Both players staggered off of the court sometime after 2:00 a.m. in New York City; one a victor, one a loser.
The victor, Rafael Nadal, had been on this stage before. An early-morning battle inside Arthur Ashe Stadium that raged on for nearly five hours, and in the end was won by Nadal 0-6, 6-4, 7-5, 6-7(4), 7-6(5) to reach the U.S. Open semifinals.
“What is important about this match is the level of tennis, the dramatic match,” said Nadal. “When things happen like this, the atmosphere and the crowd become more special. People get involved. Yeah, a great match and great atmosphere there. Happy to be part of it.”
It was Thiem who struck first on Tuesday night as the two competitors battled for the 11th time, but the first time on a hard court. The ninth-seeded Austrian delivered a near-perfect first set to hand Nadal a “bagel”, hitting 13 winners to just two unforced errors to win the opener in 25 minutes.
“I started of course really fast. That’s what I was hoping to do, as well. That’s what I was preparing for,” said Thiem. “But I think he was also not on his top level in the first set, for sure not. Normally he doesn’t lose against nobody 6-0. But still it was great. Of course, my level dropped a little bit. Besides this first set, it was just an open and great game.”
Nadal did raise his level in the second set and Thiem’s dropped just enough with Nadal breaking twice to level the match.
In the third, Thiem had a chance to serve for the set at 5-3, but Nadal, the top-seed and defending champion, rattled off four consecutive games to steal the third set and move within one set of the victory.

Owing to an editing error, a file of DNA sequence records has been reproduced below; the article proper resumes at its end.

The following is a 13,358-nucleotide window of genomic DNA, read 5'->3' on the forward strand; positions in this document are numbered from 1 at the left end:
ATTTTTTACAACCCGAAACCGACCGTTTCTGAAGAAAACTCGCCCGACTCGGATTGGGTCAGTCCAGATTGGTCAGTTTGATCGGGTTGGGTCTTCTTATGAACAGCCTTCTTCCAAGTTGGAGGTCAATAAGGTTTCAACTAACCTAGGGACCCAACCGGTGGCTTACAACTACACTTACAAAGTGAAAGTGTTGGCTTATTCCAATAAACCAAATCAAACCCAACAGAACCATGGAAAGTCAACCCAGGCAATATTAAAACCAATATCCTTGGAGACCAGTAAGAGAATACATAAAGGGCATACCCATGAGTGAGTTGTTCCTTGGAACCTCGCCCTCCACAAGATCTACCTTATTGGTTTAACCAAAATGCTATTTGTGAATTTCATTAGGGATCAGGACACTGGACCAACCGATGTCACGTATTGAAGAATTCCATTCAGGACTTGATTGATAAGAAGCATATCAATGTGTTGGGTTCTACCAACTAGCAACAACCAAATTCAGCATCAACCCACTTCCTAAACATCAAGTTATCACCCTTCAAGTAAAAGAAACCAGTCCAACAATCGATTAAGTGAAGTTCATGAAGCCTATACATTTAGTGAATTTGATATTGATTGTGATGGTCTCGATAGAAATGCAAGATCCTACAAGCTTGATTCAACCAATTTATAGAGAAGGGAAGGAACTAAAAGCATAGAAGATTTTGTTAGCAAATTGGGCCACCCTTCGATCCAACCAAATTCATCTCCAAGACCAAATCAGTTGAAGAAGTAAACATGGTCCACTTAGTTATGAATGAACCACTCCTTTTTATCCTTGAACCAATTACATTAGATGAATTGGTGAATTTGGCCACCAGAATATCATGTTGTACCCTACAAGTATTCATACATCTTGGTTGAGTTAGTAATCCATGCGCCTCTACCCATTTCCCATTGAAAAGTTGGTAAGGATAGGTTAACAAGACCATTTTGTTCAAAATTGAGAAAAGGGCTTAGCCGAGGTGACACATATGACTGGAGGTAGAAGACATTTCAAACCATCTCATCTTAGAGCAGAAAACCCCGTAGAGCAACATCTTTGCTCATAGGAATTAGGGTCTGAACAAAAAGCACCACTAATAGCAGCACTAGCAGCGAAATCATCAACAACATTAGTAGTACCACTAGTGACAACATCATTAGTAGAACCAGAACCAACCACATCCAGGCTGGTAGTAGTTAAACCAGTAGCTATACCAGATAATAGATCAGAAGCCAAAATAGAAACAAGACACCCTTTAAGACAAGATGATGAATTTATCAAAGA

Although he relinquished his break advantage in the fourth set, Thiem played dominant tennis in the tiebreaker to win the fourth set and left the semifinal spot to be determined by a deciding fifth set.
Thiem was dominant on serve in the set, and Nadal as gritty as ever, saving five break points in the decider as the match, fittingly, would come down to a tiebreak.
At 6-5 in the tiebreak, Nadal watched as Thiem’s smash landed beyond the baseline and brought an end to the four hour and 48 minute match, an instant U.S. Open classic.
“Yeah, it’s going to be stuck in my mind forever. Forever I’m going to remember this match, for sure,” said a dejected Thiem afterwards. “It’s cruel sometimes, tennis, because I think this match didn’t really deserve a loser. But there has to be one.”
Nadal is now into the U.S. Open semifinals for the seventh time in his career, and awaiting him is third-seed and 2009 champion Juan Martin del Potro, who defeated American John Isner in four sets earlier in the day.
“[It] will be a big challenge. It’s a match that we know each other very well. I know he’s playing well. I know that I will have to play at my highest level to keep having chances of success. I am focused to make that happen,” said Nadal. “I think the last three sets I improved. I increased my level. Was a step forward for me in the dynamic of the tournament. So I did it. I hope to continue that way.”
Brian Coleman is the Senior Editor for New York Tennis Magazine. He may be reached at firstname.lastname@example.org